In this Hugo nominated science fiction thriller by Mur Lafferty, a crew of clones awakens aboard a space ship to find they're being hunted-and any one of them could be the killer.
Maria Arena awakens in a cloning vat streaked with drying blood. She has no memory of how she died. This is new; before, when she had awakened as a new clone, her first memory was of how she died.
Maria's vat is one of seven, each one holding the clone of a crew member of the starship Dormire, each clone waiting for its previous incarnation to die so it can awaken. And Maria isn't the only one to die recently. . .
Unlock the bold new science fiction thriller that Corey Doctorow calls Mur's "breakout book".
Lafferty (The Shambling Guide to New York City) takes readers aboard an ill-fated colony ship crewed by criminals in this taut science fiction thriller. Ecological collapse and social and political upheaval have convinced humans to colonize another world: the Earth-like planet Artemis, orbiting Tau Ceti. The ship Dormire carries 2,000 cryo-sleeping colonists and a crew of six clones with criminal pasts who are hoping to build new lives with clean slates. But nearly 25 years into the mission, the crew awaken in the middle of a bloody crime scene. One of them maybe more than one is a murderer, the ship is off course, the ship's AI is offline, all records have been deleted, and there's no way to communicate with Earth. As suspicions and hostilities rise, it's not certain who, or what, will survive. Interleaving urgent scenes with telling flashbacks, Lafferty delivers a tense nail-biter of a story fueled by memorable characters and thoughtful worldbuilding. This space-based locked-room murder mystery explores complex technological and moral issues in a way that's certain to earn it a spot on award ballots.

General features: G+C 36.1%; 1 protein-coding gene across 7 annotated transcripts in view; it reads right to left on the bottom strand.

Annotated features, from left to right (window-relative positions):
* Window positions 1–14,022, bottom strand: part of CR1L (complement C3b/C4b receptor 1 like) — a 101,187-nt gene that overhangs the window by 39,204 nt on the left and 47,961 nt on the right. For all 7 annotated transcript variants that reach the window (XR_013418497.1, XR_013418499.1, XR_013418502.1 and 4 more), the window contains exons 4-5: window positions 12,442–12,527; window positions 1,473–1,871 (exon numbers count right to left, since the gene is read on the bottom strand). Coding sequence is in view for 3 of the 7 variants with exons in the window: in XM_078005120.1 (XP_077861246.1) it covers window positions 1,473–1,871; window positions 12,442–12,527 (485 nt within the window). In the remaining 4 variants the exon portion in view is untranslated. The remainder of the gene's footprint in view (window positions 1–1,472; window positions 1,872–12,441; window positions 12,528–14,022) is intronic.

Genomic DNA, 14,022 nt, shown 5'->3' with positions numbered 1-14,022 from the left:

I couldn’t stop reading this book!
Lots of new ideas. Good read.
Undeserved Hugo and Nebula nominations for best novel
I am one-third of the way through this mediocre novel and have encountered about half a dozen mistakes in grammar, word choice, and syntax that any proficient editor would have caught. I purchased the novel via iBooks so it should be a legitimate version, not a rogue copy. For this reason but also for the lackluster style, I am surprised the book was nominated for both 2018 Nebula and Hugo awards for best Sci-Fi novel. I’d like to be proved wrong by a major twist and surge in momentum in the next 100 pages — I’ll gladly eat my own words! — but I’m not optimistic. It is hardly a literary work. The diaspora context is recycled and reduced to a whodunnit. Characters are stereotypes, the POV is diluted, and present-day tech and culture surrounding them are applied to this relatively near future — the characters inhabiting it still use videos, tablets, and speakers, etc. Not very futuristic. Disappointing.